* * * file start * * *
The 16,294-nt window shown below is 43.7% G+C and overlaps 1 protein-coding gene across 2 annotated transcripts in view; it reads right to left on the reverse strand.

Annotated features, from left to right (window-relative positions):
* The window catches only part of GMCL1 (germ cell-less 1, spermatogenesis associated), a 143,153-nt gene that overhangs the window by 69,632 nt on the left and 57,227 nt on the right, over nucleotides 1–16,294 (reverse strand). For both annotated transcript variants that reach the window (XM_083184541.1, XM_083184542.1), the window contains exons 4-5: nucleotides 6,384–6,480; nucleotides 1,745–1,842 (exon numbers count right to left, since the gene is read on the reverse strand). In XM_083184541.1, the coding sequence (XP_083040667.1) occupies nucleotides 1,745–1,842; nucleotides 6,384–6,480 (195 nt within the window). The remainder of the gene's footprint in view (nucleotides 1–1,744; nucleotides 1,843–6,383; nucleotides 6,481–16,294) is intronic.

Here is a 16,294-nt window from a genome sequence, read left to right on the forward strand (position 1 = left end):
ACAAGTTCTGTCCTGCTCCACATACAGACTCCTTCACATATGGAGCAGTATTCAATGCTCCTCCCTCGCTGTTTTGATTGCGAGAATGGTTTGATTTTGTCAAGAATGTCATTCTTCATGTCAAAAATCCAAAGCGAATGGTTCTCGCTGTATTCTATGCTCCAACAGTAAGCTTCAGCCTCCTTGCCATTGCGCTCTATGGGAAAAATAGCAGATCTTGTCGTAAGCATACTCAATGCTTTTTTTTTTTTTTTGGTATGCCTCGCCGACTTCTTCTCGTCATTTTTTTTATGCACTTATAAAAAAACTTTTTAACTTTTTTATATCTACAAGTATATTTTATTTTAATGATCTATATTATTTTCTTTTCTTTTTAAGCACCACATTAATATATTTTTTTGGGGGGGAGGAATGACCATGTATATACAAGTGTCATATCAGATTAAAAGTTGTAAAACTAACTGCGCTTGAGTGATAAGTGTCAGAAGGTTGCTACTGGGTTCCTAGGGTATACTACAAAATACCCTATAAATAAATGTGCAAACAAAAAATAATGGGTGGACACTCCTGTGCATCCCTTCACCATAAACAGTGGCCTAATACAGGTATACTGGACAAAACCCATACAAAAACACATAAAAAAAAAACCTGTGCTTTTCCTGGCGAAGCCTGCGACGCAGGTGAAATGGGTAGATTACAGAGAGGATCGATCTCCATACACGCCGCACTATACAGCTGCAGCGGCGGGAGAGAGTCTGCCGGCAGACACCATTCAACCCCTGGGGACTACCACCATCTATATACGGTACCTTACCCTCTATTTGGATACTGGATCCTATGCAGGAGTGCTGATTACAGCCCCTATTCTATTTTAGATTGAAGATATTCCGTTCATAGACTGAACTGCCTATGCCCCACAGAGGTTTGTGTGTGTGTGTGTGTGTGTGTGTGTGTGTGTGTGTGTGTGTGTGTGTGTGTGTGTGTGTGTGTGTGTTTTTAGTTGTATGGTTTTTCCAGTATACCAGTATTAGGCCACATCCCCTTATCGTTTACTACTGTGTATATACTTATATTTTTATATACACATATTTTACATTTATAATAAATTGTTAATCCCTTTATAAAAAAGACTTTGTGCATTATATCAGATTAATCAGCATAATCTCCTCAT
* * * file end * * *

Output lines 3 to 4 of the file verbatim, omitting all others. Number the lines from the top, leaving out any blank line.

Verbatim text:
* The window catches only part of GMCL1 (germ cell-less 1, spermatogenesis associated), a 143,153-nt gene that overhangs the window by 69,632 nt on the left and 57,227 nt on the right, over nucleotides 1–16,294 (reverse strand). For both annotated transcript variants that reach the window (XM_083184541.1, XM_083184542.1), the window contains exons 4-5: nucleotides 6,384–6,480; nucleotides 1,745–1,842 (exon numbers count right to left, since the gene is read on the reverse strand). In XM_083184541.1, the coding sequence (XP_083040667.1) occupies nucleotides 1,745–1,842; nucleotides 6,384–6,480 (195 nt within the window). The remainder of the gene's footprint in view (nucleotides 1–1,744; nucleotides 1,843–6,383; nucleotides 6,481–16,294) is intronic.

Here is a 16,294-nt window from a genome sequence, read left to right on the forward strand (position 1 = left end):